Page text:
The DASS is a set of three self-report scales designed to measure the negative emotional states of depression, anxiety and stress. The DASS was constructed not merely as another set of scales to measure conventionally defined emotional states, but to further the process of defining, understanding, and measuring the ubiquitous and clinically significant emotional states usually described as depression, anxiety and stress. In addition to the basic 42-item questionnaire, a short version, the DASS21, is available with 7 items per scale. The Depression scale assesses dysphoria, hopelessness, devaluation of life, self-deprecation, lack of interest/involvement, anhedonia, and inertia. The Anxiety scale assesses autonomic arousal, skeletal muscle effects, situational anxiety, and subjective experience of anxious affect. The Stress scale is sensitive to levels of chronic nonspecific arousal. It assesses difficulty relaxing, nervous arousal, and being easily upset/agitated, irritable/over-reactive and impatient. Subjects are asked to use 4-point severity/frequency scales to rate the extent to which they have experienced each state over the past week. Scores for Depression, Anxiety and Stress are calculated by summing the scores for the relevant items. (Psychology foundation of Australia, 2014).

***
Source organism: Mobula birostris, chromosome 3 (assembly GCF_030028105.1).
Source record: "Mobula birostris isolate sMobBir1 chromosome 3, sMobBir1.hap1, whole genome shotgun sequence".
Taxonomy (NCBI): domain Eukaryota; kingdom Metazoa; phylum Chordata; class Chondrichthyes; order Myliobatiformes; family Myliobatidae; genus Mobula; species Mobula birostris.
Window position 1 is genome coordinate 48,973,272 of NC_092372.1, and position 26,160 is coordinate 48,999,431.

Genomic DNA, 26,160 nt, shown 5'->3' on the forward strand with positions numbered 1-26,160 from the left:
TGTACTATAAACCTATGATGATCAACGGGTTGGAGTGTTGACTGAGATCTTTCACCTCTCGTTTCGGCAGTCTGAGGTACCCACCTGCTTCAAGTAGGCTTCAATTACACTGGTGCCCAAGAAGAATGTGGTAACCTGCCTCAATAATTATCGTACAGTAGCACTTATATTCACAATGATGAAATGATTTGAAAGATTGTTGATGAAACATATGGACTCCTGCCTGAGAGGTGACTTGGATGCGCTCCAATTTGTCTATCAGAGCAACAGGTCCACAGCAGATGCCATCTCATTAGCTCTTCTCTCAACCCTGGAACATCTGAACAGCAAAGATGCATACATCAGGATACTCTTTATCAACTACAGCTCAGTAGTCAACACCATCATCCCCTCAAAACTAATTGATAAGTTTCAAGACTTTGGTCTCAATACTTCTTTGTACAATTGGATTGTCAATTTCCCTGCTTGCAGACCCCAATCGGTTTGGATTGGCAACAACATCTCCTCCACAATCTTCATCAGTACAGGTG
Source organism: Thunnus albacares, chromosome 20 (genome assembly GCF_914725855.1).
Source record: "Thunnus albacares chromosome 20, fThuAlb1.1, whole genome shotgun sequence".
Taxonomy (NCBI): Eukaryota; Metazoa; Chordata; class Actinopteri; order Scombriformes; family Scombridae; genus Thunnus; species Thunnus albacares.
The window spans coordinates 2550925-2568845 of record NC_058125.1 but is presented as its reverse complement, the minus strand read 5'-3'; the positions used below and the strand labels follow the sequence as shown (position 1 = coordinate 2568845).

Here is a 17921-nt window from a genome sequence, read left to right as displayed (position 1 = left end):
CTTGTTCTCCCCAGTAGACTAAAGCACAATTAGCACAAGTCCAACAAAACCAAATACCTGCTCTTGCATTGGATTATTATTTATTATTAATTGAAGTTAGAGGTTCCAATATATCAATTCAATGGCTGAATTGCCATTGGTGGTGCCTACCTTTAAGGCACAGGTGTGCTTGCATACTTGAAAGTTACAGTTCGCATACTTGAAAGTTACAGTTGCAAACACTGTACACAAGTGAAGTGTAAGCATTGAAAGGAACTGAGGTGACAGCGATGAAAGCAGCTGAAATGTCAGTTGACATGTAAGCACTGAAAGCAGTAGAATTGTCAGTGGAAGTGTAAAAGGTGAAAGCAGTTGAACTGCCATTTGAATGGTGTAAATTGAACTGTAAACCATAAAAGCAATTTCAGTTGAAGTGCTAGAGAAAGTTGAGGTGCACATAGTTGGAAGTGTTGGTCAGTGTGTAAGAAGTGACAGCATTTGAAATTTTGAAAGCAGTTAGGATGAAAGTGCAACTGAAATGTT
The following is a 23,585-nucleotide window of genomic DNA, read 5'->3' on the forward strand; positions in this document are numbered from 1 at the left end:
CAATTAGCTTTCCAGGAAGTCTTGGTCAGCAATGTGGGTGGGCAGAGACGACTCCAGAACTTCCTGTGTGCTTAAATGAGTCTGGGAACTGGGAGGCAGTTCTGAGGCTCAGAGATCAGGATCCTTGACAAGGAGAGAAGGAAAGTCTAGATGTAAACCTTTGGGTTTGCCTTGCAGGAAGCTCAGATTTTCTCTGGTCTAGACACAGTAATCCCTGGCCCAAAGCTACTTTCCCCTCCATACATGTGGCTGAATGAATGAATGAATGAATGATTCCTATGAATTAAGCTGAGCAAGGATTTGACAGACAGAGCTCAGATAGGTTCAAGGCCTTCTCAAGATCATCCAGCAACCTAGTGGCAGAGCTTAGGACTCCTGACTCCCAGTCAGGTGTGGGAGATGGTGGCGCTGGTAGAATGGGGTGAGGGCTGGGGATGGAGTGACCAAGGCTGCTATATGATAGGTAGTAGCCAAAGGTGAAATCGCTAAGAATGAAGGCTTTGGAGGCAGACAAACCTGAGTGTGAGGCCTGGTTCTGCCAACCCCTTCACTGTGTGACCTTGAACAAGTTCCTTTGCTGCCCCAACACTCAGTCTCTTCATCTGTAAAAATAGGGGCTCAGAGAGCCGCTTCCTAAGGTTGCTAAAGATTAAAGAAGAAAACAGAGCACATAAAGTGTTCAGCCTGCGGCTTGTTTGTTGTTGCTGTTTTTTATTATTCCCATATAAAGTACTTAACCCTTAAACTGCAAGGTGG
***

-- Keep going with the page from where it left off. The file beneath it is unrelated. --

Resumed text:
It is a neuropsychological testing of "set shifting”, i.e. the ability to display flexibility in the face of changing schedules of reinforcement. The WCST was written by David A. Grant and Esta A. Berg (1948). The Professional Manual for the WCST was written by Robert K. Heaton, Gordon J. Chelune, Jack L. Talley, Gary G. Kay, and Glenn Curtiss. A number of stimulus cards are presented to the participant. The participant is given cards to sort based on color, form, or number, but the participant is not told which of the three criteria to use. however, he or she is told whether a particular match is right or wrong. The original WCST used paper cards and was carried out with the experimenter on one side of the desk facing the participant on the other. The test takes approximately 12-20 minutes to carry out and generates a number of psychometric scores, including numbers, percentages, and percentiles of: categories achieved, trials, errors, and perseverative errors.